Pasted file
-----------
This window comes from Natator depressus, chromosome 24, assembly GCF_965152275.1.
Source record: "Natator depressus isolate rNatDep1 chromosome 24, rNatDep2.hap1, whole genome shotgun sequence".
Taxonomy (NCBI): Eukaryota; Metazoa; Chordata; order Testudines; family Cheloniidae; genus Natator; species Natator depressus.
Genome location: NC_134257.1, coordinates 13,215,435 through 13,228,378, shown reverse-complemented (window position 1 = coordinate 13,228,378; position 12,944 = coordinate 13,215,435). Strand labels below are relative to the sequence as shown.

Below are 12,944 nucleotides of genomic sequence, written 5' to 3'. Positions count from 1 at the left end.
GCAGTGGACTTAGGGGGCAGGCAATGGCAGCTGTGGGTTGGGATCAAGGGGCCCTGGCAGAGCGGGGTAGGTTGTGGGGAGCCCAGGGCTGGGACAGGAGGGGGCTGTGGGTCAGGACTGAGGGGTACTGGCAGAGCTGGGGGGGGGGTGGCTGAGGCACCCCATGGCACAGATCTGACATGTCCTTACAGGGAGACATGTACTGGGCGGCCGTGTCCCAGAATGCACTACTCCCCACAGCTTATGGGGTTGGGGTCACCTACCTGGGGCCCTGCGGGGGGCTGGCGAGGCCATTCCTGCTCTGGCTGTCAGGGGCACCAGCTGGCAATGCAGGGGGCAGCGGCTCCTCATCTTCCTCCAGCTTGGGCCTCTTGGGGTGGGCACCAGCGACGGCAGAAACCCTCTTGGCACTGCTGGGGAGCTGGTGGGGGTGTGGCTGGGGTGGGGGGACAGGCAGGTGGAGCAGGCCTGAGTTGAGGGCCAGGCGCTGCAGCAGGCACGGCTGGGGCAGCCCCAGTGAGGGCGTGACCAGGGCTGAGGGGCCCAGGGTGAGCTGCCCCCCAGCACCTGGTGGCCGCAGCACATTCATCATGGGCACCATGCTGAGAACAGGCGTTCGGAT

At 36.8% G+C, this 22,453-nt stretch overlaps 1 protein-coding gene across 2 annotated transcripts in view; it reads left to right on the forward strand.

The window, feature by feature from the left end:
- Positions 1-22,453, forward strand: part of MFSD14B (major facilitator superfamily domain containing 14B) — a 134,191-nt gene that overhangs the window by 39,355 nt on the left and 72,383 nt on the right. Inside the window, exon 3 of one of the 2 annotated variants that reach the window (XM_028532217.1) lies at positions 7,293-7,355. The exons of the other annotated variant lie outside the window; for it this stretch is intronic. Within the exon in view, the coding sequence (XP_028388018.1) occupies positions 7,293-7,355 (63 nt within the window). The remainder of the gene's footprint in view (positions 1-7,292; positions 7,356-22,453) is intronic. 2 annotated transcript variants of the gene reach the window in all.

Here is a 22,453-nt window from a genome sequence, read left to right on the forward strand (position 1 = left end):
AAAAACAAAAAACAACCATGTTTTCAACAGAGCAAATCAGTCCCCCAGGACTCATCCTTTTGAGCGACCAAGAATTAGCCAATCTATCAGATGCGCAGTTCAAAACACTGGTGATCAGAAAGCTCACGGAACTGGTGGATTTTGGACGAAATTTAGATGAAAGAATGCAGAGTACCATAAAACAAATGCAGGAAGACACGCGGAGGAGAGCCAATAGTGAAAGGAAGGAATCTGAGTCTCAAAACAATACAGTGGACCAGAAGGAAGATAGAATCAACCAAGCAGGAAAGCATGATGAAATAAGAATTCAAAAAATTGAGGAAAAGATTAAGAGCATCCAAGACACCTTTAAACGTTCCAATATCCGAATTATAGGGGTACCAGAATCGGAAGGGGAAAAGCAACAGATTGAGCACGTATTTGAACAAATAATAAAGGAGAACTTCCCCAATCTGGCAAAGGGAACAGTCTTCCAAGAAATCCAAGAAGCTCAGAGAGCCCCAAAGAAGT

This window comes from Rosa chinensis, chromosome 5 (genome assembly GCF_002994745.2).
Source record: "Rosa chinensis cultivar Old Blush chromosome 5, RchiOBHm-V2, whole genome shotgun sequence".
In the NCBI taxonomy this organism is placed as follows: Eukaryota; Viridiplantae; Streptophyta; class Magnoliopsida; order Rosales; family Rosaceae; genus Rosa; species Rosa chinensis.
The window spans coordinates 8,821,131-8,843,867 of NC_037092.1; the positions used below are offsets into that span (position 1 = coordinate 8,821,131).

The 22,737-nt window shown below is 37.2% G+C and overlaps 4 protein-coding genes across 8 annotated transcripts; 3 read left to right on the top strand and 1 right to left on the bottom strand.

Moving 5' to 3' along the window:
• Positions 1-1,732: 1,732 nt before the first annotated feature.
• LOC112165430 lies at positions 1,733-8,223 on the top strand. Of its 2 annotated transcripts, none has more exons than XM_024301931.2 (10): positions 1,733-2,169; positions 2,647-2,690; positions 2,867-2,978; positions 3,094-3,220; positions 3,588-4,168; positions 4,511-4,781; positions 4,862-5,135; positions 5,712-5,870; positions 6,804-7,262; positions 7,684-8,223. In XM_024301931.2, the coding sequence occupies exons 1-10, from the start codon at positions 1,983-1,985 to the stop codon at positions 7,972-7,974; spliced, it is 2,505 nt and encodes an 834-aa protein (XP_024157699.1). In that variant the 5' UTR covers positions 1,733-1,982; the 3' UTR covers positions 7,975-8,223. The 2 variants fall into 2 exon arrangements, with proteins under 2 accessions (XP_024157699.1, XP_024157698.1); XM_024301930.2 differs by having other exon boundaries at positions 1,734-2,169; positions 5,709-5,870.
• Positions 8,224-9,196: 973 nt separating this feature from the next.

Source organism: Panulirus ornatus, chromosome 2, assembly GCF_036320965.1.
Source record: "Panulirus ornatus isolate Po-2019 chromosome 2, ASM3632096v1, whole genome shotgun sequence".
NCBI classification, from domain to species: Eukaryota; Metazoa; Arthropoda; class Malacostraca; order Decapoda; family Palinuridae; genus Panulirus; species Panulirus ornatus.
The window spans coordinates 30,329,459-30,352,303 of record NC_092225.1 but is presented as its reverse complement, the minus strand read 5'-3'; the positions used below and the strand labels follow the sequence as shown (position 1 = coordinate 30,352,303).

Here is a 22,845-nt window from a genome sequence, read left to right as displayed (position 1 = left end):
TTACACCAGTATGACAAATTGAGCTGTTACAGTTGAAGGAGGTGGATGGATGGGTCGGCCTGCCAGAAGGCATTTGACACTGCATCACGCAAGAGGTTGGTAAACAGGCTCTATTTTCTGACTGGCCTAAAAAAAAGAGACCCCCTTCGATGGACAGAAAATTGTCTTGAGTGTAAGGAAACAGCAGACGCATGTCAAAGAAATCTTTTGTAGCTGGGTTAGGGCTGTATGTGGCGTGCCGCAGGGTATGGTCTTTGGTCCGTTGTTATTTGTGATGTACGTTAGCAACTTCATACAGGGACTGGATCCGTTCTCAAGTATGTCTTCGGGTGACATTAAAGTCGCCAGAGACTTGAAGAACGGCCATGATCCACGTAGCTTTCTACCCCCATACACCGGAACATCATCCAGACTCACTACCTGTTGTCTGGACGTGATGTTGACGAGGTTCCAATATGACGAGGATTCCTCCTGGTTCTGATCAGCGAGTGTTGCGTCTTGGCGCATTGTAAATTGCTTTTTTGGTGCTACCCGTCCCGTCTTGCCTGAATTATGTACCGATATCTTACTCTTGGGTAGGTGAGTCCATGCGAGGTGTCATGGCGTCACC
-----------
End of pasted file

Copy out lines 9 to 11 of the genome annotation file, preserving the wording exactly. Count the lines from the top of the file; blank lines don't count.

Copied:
- Positions 1-22,453, forward strand: part of MFSD14B (major facilitator superfamily domain containing 14B) — a 134,191-nt gene that overhangs the window by 39,355 nt on the left and 72,383 nt on the right. Inside the window, exon 3 of one of the 2 annotated variants that reach the window (XM_028532217.1) lies at positions 7,293-7,355. The exons of the other annotated variant lie outside the window; for it this stretch is intronic. Within the exon in view, the coding sequence (XP_028388018.1) occupies positions 7,293-7,355 (63 nt within the window). The remainder of the gene's footprint in view (positions 1-7,292; positions 7,356-22,453) is intronic. 2 annotated transcript variants of the gene reach the window in all.

Here is a 22,453-nt window from a genome sequence, read left to right on the forward strand (position 1 = left end):
AAAAACAAAAAACAACCATGTTTTCAACAGAGCAAATCAGTCCCCCAGGACTCATCCTTTTGAGCGACCAAGAATTAGCCAATCTATCAGATGCGCAGTTCAAAACACTGGTGATCAGAAAGCTCACGGAACTGGTGGATTTTGGACGAAATTTAGATGAAAGAATGCAGAGTACCATAAAACAAATGCAGGAAGACACGCGGAGGAGAGCCAATAGTGAAAGGAAGGAATCTGAGTCTCAAAACAATACAGTGGACCAGAAGGAAGATAGAATCAACCAAGCAGGAAAGCATGATGAAATAAGAATTCAAAAAATTGAGGAAAAGATTAAGAGCATCCAAGACACCTTTAAACGTTCCAATATCCGAATTATAGGGGTACCAGAATCGGAAGGGGAAAAGCAACAGATTGAGCACGTATTTGAACAAATAATAAAGGAGAACTTCCCCAATCTGGCAAAGGGAACAGTCTTCCAAGAAATCCAAGAAGCTCAGAGAGCCCCAAAGAAGT